Spina bifida, which literally means “cleft spine,” is characterized by the incomplete development of the brain, spinal cord, and/or meninges (the protective covering around the brain and spinal cord). It is the most common neural tube defect in the United States—affecting 1,500 to 2,000 of the more than 4 million babies born in the country each year. An estimated 166,000 individuals with spina bifida live in the United States.What are the different types of spina bifida?
There are four types of spina bifida: occulta, closed neural tube defects, meningocele, and myelomeningocele.
Occulta is the mildest and most common form in which one or more vertebrae are malformed. The name “occulta,” which means “hidden,” indicates that a layer of skin covers the malformation, or opening in the vertebrae. This form of spina bifida, present in 10-20 percent of the general population, rarely causes disability or symptoms.
Closed neural tube defects make up the second type of spina bifida. This form consists of a diverse group of defects in which the spinal cord is marked by malformations of fat, bone, or meninges. In most instances there are few or no symptoms; in others the malformation causes incomplete paralysis with urinary and bowel dysfunction.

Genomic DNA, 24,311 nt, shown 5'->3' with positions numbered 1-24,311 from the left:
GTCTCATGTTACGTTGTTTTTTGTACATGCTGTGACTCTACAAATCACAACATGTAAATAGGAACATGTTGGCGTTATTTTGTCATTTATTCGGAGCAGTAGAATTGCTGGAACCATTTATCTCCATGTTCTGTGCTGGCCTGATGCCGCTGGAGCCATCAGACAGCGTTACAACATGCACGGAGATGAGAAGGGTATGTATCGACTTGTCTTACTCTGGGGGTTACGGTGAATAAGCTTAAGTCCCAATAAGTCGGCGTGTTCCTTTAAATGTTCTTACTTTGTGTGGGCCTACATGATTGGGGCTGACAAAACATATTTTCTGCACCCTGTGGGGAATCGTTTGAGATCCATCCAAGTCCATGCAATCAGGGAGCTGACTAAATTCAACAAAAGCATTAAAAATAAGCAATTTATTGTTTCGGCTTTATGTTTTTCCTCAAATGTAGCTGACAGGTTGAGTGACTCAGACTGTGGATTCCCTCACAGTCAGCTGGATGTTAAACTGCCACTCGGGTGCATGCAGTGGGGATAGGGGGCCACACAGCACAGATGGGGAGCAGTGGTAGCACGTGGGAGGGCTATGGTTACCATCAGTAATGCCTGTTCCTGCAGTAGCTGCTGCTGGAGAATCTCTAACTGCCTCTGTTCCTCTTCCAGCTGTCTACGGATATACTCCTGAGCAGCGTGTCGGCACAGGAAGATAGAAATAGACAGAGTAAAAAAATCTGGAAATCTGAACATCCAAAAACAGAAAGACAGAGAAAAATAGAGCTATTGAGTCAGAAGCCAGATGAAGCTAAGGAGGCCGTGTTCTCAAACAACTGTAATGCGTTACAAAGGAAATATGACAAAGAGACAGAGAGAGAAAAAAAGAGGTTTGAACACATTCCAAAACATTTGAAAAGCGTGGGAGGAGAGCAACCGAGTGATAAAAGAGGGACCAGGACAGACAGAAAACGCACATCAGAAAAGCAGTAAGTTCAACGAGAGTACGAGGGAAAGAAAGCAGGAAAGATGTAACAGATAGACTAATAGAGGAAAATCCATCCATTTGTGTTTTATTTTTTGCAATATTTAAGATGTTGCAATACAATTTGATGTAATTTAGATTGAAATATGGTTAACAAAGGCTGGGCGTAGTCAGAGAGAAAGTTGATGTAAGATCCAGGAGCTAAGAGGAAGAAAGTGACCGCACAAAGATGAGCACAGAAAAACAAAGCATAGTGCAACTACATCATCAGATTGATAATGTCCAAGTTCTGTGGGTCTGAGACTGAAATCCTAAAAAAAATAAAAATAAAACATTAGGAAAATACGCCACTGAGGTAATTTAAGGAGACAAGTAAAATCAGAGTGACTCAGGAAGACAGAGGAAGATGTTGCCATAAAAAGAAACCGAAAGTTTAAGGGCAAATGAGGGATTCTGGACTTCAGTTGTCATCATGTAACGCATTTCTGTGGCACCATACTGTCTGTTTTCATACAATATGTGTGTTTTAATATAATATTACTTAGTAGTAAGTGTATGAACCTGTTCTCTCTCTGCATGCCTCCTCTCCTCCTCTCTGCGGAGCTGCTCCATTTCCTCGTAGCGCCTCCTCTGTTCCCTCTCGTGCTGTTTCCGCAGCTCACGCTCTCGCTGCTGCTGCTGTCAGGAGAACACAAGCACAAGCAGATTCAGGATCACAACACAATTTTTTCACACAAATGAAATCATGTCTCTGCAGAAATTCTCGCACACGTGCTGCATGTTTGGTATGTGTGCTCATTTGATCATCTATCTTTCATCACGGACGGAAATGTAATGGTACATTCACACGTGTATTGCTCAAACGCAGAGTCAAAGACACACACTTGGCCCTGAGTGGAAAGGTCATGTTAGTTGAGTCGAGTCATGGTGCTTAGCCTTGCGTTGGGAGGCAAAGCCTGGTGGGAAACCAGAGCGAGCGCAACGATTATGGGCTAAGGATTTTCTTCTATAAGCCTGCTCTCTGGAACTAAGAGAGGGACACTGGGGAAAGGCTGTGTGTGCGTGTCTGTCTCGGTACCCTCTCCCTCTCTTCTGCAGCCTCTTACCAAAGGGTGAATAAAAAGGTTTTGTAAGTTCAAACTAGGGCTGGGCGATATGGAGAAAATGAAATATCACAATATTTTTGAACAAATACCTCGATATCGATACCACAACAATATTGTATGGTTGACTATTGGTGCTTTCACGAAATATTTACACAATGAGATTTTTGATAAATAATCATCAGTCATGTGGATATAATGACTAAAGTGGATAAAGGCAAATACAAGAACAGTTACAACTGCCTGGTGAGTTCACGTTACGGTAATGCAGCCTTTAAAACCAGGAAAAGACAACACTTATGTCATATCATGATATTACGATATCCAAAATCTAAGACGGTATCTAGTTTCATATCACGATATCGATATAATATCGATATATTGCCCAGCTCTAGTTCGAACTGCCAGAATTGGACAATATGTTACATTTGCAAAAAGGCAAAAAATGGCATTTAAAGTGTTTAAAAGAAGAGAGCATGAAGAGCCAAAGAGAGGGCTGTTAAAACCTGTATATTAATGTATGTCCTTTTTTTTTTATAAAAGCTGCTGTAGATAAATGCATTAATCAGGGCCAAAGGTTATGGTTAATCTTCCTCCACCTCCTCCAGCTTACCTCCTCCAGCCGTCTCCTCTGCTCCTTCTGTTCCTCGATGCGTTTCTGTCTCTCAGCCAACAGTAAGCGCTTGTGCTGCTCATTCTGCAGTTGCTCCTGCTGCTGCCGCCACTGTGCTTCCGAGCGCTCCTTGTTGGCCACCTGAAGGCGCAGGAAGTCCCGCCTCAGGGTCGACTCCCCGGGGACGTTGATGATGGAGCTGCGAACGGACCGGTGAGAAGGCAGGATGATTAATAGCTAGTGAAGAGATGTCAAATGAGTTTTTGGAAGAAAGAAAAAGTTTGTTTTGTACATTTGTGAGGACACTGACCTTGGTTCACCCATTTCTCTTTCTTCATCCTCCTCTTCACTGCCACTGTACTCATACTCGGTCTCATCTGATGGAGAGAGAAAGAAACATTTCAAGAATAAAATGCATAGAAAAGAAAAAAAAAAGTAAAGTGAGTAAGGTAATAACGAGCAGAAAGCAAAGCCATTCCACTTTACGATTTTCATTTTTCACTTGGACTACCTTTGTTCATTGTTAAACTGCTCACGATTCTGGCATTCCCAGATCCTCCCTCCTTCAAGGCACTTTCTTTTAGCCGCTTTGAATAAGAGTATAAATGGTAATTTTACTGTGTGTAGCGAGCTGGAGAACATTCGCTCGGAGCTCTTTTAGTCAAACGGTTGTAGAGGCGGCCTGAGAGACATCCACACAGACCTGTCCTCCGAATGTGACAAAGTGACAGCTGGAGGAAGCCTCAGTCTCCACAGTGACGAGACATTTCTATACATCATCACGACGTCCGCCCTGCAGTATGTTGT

In the third type, meningocele, spinal fluid and meninges protrude through an abnormal vertebral opening; the malformation contains no neural elements and may or may not be covered by a layer of skin. Some individuals with meningocele may have few or no symptoms while others may experience such symptoms as complete paralysis with bladder and bowel dysfunction.
Myelomeningocele, the fourth form, is the most severe and occurs when the spinal cord/neural elements are exposed through the opening in the spine, resulting in partial or complete paralysis of the parts of the body below the spinal opening. The impairment may be so severe that the affected individual is unable to walk and may have bladder and bowel dysfunction.